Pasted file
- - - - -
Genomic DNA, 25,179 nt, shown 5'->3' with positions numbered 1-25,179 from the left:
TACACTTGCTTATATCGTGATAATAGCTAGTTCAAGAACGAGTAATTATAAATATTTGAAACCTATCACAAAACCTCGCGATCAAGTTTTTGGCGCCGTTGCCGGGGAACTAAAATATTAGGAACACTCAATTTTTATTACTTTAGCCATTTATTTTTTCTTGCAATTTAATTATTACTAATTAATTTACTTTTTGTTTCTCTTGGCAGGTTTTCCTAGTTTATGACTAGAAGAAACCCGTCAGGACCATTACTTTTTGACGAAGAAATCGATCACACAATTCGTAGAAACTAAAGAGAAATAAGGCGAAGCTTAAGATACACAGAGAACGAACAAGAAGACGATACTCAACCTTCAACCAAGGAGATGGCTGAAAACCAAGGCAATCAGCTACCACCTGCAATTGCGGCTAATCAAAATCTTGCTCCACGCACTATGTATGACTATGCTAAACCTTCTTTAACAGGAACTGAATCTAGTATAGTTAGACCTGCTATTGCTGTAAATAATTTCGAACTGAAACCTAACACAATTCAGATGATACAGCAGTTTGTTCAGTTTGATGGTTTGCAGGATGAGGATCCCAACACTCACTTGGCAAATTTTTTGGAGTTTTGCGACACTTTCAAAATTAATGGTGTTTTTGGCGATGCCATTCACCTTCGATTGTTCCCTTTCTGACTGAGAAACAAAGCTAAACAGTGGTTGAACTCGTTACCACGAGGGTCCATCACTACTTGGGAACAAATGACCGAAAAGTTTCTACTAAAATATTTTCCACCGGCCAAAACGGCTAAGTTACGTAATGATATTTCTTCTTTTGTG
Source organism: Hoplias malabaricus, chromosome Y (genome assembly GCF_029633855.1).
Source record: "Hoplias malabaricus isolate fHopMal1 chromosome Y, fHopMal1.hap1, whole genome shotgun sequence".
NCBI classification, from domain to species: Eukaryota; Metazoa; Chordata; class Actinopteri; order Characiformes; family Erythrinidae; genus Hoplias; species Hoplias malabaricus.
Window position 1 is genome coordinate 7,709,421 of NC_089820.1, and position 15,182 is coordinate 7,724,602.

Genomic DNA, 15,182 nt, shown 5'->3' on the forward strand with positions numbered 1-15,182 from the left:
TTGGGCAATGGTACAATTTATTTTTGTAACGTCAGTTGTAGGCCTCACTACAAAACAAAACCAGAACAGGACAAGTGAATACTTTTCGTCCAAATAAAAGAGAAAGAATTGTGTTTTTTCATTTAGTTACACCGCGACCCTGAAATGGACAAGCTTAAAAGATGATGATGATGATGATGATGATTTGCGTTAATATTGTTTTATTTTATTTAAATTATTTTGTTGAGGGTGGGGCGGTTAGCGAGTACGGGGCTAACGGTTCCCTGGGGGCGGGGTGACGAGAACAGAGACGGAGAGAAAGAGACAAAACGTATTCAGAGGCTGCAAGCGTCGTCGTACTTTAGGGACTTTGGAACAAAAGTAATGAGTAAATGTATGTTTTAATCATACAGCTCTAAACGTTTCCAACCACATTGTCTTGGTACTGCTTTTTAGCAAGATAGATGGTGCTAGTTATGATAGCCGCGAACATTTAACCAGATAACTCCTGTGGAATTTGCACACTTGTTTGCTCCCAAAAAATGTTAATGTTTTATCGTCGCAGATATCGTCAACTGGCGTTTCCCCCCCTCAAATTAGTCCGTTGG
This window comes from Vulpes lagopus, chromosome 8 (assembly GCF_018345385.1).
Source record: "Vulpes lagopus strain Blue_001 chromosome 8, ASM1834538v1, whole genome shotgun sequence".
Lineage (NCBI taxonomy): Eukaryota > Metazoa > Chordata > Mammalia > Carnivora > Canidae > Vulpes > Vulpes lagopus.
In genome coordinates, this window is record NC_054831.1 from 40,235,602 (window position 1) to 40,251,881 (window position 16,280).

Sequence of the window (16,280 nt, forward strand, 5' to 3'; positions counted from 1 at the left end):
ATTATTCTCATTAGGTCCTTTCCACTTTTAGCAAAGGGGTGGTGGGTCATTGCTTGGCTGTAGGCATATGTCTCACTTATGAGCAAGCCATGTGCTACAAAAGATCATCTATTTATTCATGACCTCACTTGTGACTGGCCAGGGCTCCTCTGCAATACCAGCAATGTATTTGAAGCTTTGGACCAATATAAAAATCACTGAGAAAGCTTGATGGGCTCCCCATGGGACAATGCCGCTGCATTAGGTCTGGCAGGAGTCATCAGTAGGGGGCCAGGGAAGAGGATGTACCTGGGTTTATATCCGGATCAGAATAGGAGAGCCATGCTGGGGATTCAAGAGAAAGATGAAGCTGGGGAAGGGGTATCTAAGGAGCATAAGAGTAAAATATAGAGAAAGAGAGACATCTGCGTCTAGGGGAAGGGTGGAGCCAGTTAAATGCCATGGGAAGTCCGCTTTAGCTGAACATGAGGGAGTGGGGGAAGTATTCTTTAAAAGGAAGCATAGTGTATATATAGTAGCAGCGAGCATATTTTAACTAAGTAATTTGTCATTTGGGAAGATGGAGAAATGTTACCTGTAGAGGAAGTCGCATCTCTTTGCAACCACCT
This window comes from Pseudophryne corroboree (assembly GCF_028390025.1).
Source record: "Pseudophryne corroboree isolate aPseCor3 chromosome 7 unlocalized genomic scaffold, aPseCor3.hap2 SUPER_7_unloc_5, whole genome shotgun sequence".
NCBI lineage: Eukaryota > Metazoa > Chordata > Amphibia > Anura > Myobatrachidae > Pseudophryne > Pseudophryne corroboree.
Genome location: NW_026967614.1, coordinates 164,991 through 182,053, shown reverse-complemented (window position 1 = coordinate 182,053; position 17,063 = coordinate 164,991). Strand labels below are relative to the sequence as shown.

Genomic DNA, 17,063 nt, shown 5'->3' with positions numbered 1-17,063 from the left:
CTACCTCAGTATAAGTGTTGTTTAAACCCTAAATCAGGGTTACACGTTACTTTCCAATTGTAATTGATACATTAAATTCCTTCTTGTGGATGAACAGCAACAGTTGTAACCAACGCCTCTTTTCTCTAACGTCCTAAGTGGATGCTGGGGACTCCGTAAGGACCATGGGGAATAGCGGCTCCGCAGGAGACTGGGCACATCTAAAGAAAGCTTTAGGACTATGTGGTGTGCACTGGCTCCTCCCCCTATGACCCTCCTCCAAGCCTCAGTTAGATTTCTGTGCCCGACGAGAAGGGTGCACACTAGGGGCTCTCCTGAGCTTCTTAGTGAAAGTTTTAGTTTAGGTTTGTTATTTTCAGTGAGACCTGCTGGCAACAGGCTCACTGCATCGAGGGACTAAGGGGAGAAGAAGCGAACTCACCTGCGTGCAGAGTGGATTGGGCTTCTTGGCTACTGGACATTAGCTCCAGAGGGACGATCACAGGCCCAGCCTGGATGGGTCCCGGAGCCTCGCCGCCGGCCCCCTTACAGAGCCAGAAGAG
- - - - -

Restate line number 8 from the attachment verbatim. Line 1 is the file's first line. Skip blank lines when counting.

TTGGGCAATGGTACAATTTATTTTTGTAACGTCAGTTGTAGGCCTCACTACAAAACAAAACCAGAACAGGACAAGTGAATACTTTTCGTCCAAATAAAAGAGAAAGAATTGTGTTTTTTCATTTAGTTACACCGCGACCCTGAAATGGACAAGCTTAAAAGATGATGATGATGATGATGATGATTTGCGTTAATATTGTTTTATTTTATTTAAATTATTTTGTTGAGGGTGGGGCGGTTAGCGAGTACGGGGCTAACGGTTCCCTGGGGGCGGGGTGACGAGAACAGAGACGGAGAGAAAGAGACAAAACGTATTCAGAGGCTGCAAGCGTCGTCGTACTTTAGGGACTTTGGAACAAAAGTAATGAGTAAATGTATGTTTTAATCATACAGCTCTAAACGTTTCCAACCACATTGTCTTGGTACTGCTTTTTAGCAAGATAGATGGTGCTAGTTATGATAGCCGCGAACATTTAACCAGATAACTCCTGTGGAATTTGCACACTTGTTTGCTCCCAAAAAATGTTAATGTTTTATCGTCGCAGATATCGTCAACTGGCGTTTCCCCCCCTCAAATTAGTCCGTTGG